Leadership lessons from a mathematician?

What can leaders learn from a famous mathematician and scientist from Greece?

A lot actually.  Here’s why.  Around 2200 years ago, Archimedes made the following statement.  “Give me a lever long enough, and a fulcrum on which to place it, and I shall move the world.”  

As leaders we often find ourselves working through, pushing or outright fighting situations and things to achieve results we are responsible for or that we want.  Assuming the result or end goal we are trying to achieve is correct (and that may be a big assumption based on the clarity of the leader), any leader willing to stop put down his lever and move the position of his fulcrum to gain what is best described as more effortless leverage increases his chances for success exponentially.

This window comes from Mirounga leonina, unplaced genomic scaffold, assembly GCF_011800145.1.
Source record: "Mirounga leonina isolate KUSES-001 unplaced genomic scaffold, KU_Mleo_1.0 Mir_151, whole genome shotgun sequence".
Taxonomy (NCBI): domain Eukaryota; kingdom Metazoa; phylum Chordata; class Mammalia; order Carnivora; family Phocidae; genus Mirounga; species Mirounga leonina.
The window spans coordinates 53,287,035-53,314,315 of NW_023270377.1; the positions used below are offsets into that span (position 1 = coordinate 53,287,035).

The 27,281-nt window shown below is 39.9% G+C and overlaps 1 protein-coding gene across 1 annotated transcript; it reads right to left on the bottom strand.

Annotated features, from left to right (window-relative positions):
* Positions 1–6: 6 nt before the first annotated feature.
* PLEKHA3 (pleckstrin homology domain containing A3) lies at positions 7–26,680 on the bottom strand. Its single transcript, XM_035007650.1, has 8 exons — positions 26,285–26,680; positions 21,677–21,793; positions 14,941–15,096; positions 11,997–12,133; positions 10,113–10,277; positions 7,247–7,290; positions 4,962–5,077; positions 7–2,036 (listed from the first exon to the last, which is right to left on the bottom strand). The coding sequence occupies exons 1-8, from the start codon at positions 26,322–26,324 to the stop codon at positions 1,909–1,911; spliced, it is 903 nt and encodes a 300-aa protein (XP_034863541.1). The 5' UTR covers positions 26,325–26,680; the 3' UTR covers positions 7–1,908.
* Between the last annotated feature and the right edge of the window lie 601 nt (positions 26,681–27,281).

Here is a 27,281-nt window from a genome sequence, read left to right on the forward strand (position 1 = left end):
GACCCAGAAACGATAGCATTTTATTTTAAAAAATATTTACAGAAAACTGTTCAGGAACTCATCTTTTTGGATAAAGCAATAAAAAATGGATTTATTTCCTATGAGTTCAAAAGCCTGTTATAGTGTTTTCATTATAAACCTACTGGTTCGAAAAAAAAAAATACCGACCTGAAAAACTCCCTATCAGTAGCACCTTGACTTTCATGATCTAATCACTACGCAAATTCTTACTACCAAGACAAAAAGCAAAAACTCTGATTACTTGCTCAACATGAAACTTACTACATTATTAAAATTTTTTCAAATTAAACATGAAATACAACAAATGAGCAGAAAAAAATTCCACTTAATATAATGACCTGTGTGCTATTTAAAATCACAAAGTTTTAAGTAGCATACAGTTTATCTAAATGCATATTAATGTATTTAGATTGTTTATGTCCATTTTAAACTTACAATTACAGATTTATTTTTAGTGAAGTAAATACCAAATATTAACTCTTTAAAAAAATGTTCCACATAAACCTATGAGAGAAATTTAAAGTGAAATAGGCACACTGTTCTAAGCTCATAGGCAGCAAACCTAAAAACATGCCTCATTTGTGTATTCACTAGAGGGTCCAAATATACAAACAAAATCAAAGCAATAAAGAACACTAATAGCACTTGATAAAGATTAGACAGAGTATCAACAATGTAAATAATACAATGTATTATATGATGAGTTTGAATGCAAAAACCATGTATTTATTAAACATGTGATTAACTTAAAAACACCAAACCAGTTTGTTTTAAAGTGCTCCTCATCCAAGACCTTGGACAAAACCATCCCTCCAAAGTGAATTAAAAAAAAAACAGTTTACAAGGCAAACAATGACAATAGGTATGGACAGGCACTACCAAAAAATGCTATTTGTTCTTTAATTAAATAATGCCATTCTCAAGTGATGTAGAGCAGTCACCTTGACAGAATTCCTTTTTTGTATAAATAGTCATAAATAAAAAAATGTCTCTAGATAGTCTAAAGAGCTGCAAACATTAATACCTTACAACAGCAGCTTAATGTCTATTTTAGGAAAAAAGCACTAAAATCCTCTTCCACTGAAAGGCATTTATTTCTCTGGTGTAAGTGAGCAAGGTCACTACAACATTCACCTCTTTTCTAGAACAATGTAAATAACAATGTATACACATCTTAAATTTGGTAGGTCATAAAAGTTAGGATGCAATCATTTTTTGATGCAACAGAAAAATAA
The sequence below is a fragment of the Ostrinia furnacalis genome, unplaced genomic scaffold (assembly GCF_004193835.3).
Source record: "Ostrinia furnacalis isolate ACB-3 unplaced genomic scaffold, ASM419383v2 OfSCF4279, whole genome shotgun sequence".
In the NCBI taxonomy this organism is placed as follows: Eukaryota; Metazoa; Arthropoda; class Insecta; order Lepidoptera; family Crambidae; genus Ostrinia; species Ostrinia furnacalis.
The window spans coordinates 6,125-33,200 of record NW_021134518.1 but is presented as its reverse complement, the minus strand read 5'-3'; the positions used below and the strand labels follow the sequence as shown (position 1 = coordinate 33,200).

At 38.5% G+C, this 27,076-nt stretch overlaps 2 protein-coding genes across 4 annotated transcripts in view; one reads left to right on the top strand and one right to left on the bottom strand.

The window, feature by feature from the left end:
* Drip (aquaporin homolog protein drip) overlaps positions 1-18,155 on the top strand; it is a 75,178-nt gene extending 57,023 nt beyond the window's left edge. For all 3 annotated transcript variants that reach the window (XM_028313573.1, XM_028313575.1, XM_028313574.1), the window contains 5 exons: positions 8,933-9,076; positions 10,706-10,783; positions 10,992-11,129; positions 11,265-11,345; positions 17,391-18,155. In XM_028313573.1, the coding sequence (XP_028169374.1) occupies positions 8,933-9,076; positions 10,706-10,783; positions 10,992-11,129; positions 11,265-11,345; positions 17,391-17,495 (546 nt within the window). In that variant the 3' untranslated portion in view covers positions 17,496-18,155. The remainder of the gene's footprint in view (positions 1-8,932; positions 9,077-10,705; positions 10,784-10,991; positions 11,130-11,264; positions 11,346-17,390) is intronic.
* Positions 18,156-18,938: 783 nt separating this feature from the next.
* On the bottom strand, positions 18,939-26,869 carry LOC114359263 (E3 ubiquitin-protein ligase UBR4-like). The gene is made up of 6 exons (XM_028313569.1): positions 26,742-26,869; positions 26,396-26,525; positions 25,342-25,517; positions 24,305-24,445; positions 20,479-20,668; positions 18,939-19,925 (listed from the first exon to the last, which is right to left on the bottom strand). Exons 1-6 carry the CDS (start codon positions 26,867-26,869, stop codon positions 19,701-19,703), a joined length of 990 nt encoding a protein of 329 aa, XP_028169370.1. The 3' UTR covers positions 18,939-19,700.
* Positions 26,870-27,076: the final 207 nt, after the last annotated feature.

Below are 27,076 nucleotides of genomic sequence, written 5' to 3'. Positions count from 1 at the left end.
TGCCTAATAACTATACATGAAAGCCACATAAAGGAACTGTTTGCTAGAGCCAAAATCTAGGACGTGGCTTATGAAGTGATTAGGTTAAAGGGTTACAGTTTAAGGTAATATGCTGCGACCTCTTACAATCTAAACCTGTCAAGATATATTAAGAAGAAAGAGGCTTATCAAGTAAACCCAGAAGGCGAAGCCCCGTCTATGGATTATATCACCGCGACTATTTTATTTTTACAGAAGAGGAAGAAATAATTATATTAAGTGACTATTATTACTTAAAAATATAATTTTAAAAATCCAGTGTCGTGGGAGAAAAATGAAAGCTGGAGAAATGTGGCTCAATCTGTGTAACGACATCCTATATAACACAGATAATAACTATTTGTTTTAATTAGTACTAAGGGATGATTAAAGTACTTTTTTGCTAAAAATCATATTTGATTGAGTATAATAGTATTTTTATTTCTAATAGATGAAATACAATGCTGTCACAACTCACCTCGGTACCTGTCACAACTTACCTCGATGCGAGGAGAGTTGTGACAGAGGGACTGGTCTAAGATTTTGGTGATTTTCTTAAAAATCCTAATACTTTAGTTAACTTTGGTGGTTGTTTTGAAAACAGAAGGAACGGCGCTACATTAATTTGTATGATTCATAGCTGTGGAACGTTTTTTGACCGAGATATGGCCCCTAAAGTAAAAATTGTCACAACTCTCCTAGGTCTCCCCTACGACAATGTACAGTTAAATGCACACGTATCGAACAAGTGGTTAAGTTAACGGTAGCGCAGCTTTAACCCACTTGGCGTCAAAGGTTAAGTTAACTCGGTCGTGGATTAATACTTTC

Of course you’d have to ask Archimedes for a more precise calculation if you really wanted to quantify the exact percentage advantage, but since he’s not around anymore lets come at it a little differently by asking a few questions that may help you increase your chances if your working the lever and not making progress.

Is it time to stop?
Are you willing to put down the lever for just a bit?
Are you willing to take a chance by moving the fulcrum?

The stop question can be slippery for leaders who love to work hard and are stoic about effort.  The putting the lever down question is tough for those leaders who look at anything but winning their way as surrendering.  And the moving the fulcrum question is not only hard compared to stopping and dropping, but for leaders who have a hard time being wrong, their challenge is to view moving the fulcrum as an opportunity to learn a new perspective, a new approach.

Where are you in this Archimedean scenario with your personal leadership or business challenges?


About Louis DeAngelo Jr.

My vision, mission and passion… the thing that drives my enthusiasm with entrepreneur rising is to increase the total tonnage of happiness, significance and wealth for those in my community.
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